Designed for Disparity?
"It’s time we provided some critical scrutiny and stopped parroting the gospel of medical progress at all costs," writes former molecular biologist Dr. David King in a recent Guardian editorial. "...we must stop this race for the first GM baby."
King wrote in response to the announcement earlier this month that doctors had successfully altered the genomes of single-cell human embryos. Using CRISPR, the doctors removed a gene for hypertrophic cardiomyopathy (HCM), a common heart disease that can cause sudden cardiac arrest and death. Their results are described in Nature.
King is the founder of Human Genetics Alert, an independent watchdog group opposed to certain outcomes of genetic engineering. He argues that genome editing of the type in Nature is not a justified use of medical research dollars, given the ability to avoid the birth of children with such conditions through testing.
"In fact, the medical justification for spending millions of dollars on such research is extremely thin: it would be much better spent on developing cures for people living with those conditions," King says. He argues that inevitably, even if pioneered for medical reasons, market forces will inevitably push genome editing towards creating "designer babies," allowing the very wealthy to program desired traits into their unborn children.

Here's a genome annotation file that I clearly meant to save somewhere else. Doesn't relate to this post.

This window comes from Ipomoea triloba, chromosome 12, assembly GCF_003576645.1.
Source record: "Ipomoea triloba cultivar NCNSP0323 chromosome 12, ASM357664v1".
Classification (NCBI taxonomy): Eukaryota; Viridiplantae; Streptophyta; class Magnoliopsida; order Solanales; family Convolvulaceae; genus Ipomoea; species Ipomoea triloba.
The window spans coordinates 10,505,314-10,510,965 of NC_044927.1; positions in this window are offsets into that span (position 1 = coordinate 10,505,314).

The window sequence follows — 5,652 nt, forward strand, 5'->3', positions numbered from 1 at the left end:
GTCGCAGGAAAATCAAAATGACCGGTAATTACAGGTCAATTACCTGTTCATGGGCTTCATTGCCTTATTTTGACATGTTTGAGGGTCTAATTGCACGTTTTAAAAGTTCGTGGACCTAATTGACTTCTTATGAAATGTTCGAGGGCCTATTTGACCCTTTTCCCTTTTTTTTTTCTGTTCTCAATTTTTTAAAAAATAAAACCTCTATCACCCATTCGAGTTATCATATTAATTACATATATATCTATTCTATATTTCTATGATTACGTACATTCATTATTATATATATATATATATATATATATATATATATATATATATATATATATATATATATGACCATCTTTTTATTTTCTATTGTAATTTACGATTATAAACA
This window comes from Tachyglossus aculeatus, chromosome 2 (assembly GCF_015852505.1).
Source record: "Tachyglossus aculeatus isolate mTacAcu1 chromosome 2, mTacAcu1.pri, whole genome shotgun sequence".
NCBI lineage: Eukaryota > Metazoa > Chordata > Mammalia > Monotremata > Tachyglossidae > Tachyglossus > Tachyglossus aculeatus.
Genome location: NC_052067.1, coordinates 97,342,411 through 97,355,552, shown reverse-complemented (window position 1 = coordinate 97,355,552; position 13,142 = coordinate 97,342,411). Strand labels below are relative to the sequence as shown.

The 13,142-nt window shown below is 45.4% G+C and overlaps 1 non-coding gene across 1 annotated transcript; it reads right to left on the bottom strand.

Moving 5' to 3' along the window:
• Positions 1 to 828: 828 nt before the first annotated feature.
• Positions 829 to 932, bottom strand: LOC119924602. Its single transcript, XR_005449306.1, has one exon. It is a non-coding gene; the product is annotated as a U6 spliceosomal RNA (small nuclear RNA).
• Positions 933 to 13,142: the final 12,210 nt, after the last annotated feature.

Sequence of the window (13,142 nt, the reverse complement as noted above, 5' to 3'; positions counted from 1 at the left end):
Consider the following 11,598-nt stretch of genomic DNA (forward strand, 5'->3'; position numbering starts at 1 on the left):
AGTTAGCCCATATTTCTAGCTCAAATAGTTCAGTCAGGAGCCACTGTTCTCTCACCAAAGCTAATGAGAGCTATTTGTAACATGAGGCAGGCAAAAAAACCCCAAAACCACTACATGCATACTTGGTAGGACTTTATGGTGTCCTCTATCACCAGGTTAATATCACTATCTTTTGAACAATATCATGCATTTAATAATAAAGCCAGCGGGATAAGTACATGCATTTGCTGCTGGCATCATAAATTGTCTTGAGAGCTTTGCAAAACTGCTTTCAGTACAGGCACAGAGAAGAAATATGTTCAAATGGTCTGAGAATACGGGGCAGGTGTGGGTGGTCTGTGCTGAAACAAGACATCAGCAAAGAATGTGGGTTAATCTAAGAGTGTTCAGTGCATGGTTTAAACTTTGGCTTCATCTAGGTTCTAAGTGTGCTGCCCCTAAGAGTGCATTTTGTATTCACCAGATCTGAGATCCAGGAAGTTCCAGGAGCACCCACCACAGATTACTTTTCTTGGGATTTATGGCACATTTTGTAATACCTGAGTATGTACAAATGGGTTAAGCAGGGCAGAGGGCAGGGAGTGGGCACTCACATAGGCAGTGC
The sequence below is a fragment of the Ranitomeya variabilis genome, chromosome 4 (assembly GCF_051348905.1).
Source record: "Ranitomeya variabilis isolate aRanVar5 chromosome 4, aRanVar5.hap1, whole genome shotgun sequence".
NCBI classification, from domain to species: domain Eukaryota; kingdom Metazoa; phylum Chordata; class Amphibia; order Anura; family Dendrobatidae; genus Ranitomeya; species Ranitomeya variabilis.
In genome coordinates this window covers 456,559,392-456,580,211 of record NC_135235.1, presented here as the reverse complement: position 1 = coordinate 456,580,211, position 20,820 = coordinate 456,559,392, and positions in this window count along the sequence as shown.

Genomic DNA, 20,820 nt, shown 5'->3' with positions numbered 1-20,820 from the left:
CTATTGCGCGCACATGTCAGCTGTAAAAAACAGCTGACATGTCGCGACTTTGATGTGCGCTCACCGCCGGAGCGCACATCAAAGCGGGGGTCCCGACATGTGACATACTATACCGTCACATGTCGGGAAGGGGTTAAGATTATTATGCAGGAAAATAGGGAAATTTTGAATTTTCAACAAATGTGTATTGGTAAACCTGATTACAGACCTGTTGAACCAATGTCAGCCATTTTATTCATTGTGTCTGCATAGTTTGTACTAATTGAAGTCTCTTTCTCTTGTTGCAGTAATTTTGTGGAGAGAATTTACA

King, and others, see this application as unethical and akin to eugenics.
"Once you start creating a society in which rich people’s children get biological advantages over other children, basic notions of human equality go out the window," King writes. "Instead, what you get is social inequality written into DNA."
Weighing the Risks
The advent of CRISPR technology has drastically accelerated the field of genetic engineering, and with it the fears of ethicists like King. Yet many say that these worries are overblown.
"We are still a long way from serious consideration of using gene editing to enhance traits in babies,” Janet Rossant, co-author of a report on human genome editing for the National Academy of Sciences (NAS), told the Guardian. "We don’t understand the genetic basis of many of the human traits that might be targets for enhancement."
If this changes in the future, King argues that it will be impossible to keep the influence of money from directing how that knowledge is used. He bases this prediction of market-based inequality on existing practices — such as the high price tag of ova donated by "tall, beautiful Ivy League students" and the popularity of the international surrogacy market among those with the means to travel for a baby.
Yet existing regulatory systems may be enough to prevent the future King predicts.
In their report for NAS, Rossant and her co-authors emphasized that while caution and ethical oversight are necessary, the US Food and Drug Administration's system for evaluating medical products could, too, assess potential uses of genome editing. The authors predict that editing for purposes of enhancement — as they put it, "not clearly intended to cure or combat disease and disability" — would not pass muster.
Additionally, King's argument largely overlooks the potential of gene editing to help children whose conditions are unlikely to have a cure, or whose parents are unwilling to reject a pregnancy.
For Lee and many others suffering from genetic disease, even a selective regulatory establishment may spell collateral damage for the rest of their lives. But the fact stands: caution and oversight will be paramount when playing with the very means nature gave us for life.